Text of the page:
Twitter Stands at Top of Online Trust Honor Roll

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The Rising Social Networking Security Threat

End users are more aware of the potential threat, but awareness does not necessarily translate into a change of behavior.

In a week where password-related breaches and Flame malware dominated cybersecurity news, I thought it would be good to end the week with something a bit more positive.


Earlier this week, the Online Trust Alliance (OTA) released the fourth annual Online Trust Honor Roll, recognizing website adoption of key technologies to help protect consumer privacy and security. The honor roll reflects a composite analysis of sites' adherences to self-regulatory efforts and adoption of security and privacy best practices. Of the companies evaluated, less than 30 percent made the grade.


Given all the concerns about social media and privacy, it was a little surprising to see that social media and e-commerce represent the strongest sectors in terms of supporting privacy and best security practices. The leader of the pack? Twitter, which scored at the top of nearly every criteria and recently embraced the support of Do Not Track (DNT) privacy preferences, demonstrating commitment to self-regulation.


The report also stated that social media in general made a huge jump in security improvements from last year to this year. Last year, only 12 percent of social media sites made the honor roll; this year it is up to 52 percent. OTA credits social media's willingness to adopt email authentication and other security applications.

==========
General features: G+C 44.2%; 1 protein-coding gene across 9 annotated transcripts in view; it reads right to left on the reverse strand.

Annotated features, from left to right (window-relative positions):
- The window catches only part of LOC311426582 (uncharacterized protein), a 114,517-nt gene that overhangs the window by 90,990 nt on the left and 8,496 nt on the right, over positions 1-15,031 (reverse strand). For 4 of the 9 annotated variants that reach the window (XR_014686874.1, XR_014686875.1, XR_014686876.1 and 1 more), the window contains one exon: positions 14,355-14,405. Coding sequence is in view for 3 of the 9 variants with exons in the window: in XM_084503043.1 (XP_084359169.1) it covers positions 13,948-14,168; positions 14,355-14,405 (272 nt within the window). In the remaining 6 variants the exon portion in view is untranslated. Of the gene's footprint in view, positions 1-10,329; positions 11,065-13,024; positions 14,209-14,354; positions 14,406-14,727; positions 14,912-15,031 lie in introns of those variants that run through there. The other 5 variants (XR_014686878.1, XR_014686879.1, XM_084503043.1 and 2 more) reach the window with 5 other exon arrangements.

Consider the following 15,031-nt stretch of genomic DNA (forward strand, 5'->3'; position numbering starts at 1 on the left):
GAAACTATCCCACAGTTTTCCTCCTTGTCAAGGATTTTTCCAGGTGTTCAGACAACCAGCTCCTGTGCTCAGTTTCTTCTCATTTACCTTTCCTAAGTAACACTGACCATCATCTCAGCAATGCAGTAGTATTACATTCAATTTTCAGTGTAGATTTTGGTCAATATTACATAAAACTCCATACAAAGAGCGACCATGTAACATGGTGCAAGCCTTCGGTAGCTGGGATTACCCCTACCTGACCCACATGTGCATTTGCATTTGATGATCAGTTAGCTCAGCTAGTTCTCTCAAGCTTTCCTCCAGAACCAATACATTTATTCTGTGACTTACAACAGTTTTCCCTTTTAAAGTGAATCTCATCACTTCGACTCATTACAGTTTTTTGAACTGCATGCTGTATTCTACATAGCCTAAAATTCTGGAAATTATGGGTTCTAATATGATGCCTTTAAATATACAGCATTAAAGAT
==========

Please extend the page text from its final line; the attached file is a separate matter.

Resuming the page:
Of course, it isn't all good news. According to the report, 75 percent of online retailers are still failing to follow best practices when it comes to security, and that can expose visitors to these sites to privacy, social engineering and other security threats.


Being on the list also doesn't mean that the company is immune to security problems. LinkedIn was listed in the Social Media Honor Roll, but as you already know, was a major player in this week's password-breach news cycle.


I totally agree with the OTA's final assessment in the report: Good security requires collaborative efforts. The report said:

To maximize consumer protection, no single company or constituency can work alone. Only with the collaboration of industry, business, NGOs and government stakeholders can we achieve a "trusted Internet" and assure the vitality of online services.

Congratulations to those named on the Online Trust Honor Roll. I hope to see that number grow in 2013.

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